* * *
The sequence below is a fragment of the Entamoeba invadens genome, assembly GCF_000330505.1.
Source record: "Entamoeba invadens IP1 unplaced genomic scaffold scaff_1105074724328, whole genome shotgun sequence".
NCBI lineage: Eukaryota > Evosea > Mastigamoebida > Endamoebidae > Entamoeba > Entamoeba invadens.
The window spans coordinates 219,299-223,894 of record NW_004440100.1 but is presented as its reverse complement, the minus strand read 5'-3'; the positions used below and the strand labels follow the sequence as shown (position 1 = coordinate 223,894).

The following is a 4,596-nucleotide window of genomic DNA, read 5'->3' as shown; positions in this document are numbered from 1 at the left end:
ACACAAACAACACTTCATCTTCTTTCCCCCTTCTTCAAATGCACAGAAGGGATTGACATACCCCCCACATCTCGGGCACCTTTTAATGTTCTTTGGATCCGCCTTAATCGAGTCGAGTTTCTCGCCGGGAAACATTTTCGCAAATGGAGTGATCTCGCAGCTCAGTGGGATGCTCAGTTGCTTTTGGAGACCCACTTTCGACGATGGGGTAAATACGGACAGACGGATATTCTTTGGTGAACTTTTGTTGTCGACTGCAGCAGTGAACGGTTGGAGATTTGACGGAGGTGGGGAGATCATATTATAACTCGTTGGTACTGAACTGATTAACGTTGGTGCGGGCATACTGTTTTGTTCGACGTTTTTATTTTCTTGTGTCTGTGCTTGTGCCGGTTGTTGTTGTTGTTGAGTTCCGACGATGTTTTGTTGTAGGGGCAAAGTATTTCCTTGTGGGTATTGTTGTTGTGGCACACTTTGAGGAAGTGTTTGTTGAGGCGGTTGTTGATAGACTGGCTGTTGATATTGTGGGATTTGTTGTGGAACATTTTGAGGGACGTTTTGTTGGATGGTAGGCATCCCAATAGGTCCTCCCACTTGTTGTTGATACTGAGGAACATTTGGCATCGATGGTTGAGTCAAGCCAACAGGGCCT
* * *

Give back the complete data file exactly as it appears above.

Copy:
The sequence below is a fragment of the Entamoeba invadens genome, assembly GCF_000330505.1.
Source record: "Entamoeba invadens IP1 unplaced genomic scaffold scaff_1105074724328, whole genome shotgun sequence".
NCBI lineage: Eukaryota > Evosea > Mastigamoebida > Endamoebidae > Entamoeba > Entamoeba invadens.
The window spans coordinates 219,299-223,894 of record NW_004440100.1 but is presented as its reverse complement, the minus strand read 5'-3'; the positions used below and the strand labels follow the sequence as shown (position 1 = coordinate 223,894).

The following is a 4,596-nucleotide window of genomic DNA, read 5'->3' as shown; positions in this document are numbered from 1 at the left end:
ACACAAACAACACTTCATCTTCTTTCCCCCTTCTTCAAATGCACAGAAGGGATTGACATACCCCCCACATCTCGGGCACCTTTTAATGTTCTTTGGATCCGCCTTAATCGAGTCGAGTTTCTCGCCGGGAAACATTTTCGCAAATGGAGTGATCTCGCAGCTCAGTGGGATGCTCAGTTGCTTTTGGAGACCCACTTTCGACGATGGGGTAAATACGGACAGACGGATATTCTTTGGTGAACTTTTGTTGTCGACTGCAGCAGTGAACGGTTGGAGATTTGACGGAGGTGGGGAGATCATATTATAACTCGTTGGTACTGAACTGATTAACGTTGGTGCGGGCATACTGTTTTGTTCGACGTTTTTATTTTCTTGTGTCTGTGCTTGTGCCGGTTGTTGTTGTTGTTGAGTTCCGACGATGTTTTGTTGTAGGGGCAAAGTATTTCCTTGTGGGTATTGTTGTTGTGGCACACTTTGAGGAAGTGTTTGTTGAGGCGGTTGTTGATAGACTGGCTGTTGATATTGTGGGATTTGTTGTGGAACATTTTGAGGGACGTTTTGTTGGATGGTAGGCATCCCAATAGGTCCTCCCACTTGTTGTTGATACTGAGGAACATTTGGCATCGATGGTTGAGTCAAGCCAACAGGGCCT